Hi folks. Today is the 48th anniversary Of Queen’s third album Sheer Heart Attack released on this date in 1974. It is their breakthrough album, with Killer Queen charting in the US and almost hitting the top spot in the UK. It wasn’t easy for this album to come together, because of health issues and other things complicating the circumstances, which helped shape this particular album. I will go through this with you and go through the complete track listing and point out something which is pretty obvious, if you have listened to the album more than once. Ready?
Up to this point, Queen had released 2 albums: Queen and Queen II within months of each other. I will do a post on both albums when their anniversaries come up. Anyway, after completing Queen II, Queen would embark on their Queen II Tour as a support act for Mott the Hoople. After touring extensively throughout the UK, both bands decided to tour together in the US, marking Queen’s first tour in the country. The bands would remain on friendly terms for the rest of their careers, with Ian Hunter performing ” All the Young Dudes” at the Freddie Mercury Tribute Concert and before that, Brian would write “Now I’m Here” as a tribute to the band.
Queen played their first US show on 4 April 1974 in Denver, Colorado,as a support act and Freddie apparently didn’t like it. I don’t understand why, except that I believe that Fred wanted Queen to be the main attraction. However, he had to pay his dues, and I’ve heard interviews with band saying that they don’t mind playing support, because they could play a shorter set, and then, go off and do whatever they want. Or, they can watch the other bands from the side of the stage.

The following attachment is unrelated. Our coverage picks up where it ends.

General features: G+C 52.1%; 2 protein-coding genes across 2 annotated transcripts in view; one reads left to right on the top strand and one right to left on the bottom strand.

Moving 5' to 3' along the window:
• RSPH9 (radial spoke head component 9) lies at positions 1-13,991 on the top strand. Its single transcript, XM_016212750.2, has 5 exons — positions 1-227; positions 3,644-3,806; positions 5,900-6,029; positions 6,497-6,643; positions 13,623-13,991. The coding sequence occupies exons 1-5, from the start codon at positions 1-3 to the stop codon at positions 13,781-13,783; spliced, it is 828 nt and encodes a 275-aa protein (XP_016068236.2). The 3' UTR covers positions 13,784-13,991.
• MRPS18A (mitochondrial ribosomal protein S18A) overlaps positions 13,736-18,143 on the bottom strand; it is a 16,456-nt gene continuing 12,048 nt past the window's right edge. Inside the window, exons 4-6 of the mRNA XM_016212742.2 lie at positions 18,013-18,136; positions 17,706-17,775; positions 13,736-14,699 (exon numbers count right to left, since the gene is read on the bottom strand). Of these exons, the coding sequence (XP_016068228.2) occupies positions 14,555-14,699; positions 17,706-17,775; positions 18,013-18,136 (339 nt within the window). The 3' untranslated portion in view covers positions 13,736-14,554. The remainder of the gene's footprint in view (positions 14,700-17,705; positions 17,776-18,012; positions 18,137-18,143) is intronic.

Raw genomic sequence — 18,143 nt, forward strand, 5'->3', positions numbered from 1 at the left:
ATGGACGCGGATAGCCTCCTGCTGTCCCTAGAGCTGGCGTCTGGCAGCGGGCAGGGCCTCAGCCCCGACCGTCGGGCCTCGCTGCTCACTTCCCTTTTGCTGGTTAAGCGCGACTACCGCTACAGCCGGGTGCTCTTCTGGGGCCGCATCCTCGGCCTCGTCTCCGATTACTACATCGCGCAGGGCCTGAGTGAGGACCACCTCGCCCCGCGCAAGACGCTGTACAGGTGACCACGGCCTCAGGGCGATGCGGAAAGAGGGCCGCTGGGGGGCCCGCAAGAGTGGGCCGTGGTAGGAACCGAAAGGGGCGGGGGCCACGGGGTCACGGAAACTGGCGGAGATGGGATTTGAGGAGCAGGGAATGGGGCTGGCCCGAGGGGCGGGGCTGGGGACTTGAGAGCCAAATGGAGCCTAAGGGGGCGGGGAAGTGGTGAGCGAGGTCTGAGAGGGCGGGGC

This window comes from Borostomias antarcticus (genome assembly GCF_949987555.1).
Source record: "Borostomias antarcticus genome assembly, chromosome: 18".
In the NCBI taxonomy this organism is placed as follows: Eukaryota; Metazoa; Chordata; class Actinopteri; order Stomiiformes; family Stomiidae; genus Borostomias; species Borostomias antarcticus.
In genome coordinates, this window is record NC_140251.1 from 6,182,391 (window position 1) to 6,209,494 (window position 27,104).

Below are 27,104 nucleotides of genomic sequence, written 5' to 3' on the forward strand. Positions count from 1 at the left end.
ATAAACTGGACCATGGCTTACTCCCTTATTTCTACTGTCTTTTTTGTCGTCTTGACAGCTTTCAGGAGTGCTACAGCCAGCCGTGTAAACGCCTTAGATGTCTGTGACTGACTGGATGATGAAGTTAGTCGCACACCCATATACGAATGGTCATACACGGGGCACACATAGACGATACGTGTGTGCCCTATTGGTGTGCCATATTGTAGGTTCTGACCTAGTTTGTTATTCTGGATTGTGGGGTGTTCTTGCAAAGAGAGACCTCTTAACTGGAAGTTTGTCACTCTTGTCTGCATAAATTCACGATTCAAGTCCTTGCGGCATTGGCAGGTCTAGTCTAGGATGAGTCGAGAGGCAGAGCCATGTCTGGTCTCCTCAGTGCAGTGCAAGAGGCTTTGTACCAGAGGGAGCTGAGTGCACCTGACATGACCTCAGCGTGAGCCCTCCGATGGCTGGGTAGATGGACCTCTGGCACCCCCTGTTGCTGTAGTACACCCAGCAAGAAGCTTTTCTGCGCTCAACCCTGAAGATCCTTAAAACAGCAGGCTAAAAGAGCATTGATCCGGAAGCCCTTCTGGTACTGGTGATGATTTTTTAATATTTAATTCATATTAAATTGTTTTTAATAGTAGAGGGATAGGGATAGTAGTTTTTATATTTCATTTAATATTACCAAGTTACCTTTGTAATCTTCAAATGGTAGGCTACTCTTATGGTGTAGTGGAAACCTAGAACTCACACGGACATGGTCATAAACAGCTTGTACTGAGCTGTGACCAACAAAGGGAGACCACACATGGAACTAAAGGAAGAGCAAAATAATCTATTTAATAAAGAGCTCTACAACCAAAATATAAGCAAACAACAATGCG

At the climax of the tour in Boston, Brian was discovered to have hepatitis, maybe it was from the use of a contaminated needle during vaccinations the group received before travelling to Australia. Roger gives an account of how the band had to help Brian onto the plain, as he could hardly stand, in the 2011 documentary Queen: Day’s of Our Lives. Needless to say, that the remainder of the tour was subsequently cancelled and Queen flew back home, where Brian was hospitalised .
In June 1974, the band gathered together at Trident Studios to start rehearsing material for the next album. At the beginning of July, Brian had joined the guys for rehearsals, as They were just preparing to record. On July 7th, they trekked three and a half hours to get to Rockfield Studios in Wales, where they would record ten backing tracks, finishing on 28 July. At the start of August, work shifted to Wessex Sound Studios, where they wouldn’t be for long. Brian was starting to feel uneasy and he went to a specialist clinic on August 2nd. He collapsed at the clinic, as a result of a duodenal ulcer, what ever that is. He would be operated on the following day, but discharged from the hospital soon after so he could recover at home. While Freddie, Roger and John were overdubbing at Wessex, Brian had booked studio time at AIR Studios, where he recorded “Dear Friends”, and “She Makes Me”.
By late August, Brian was working with the rest of Queen again, as everybody else would add their parts to the songs which Brian had recorded. There was still one song left that needed to be recorded as Queen worked into September. They recorded the backing track for “Now I’m Here”at Wessex, and saved the rest to be completed during the mixing sessions.
Mixing commenced in the middle of September, while Queen was still overdubbing at this point, so they hired someone to deliver tapes from the recording studio to the mixing studio via motorcycle. The heart of the mixing sessions took place at Trident Studios, and one or two days was spent mixing each of the majority of the songs. “Brighton Rock”, on the other hand, took four days to mix, with six hours’ worth of different mixes created during that time. Each song was mixed in little edited sections that were about fifteen to twenty seconds in length.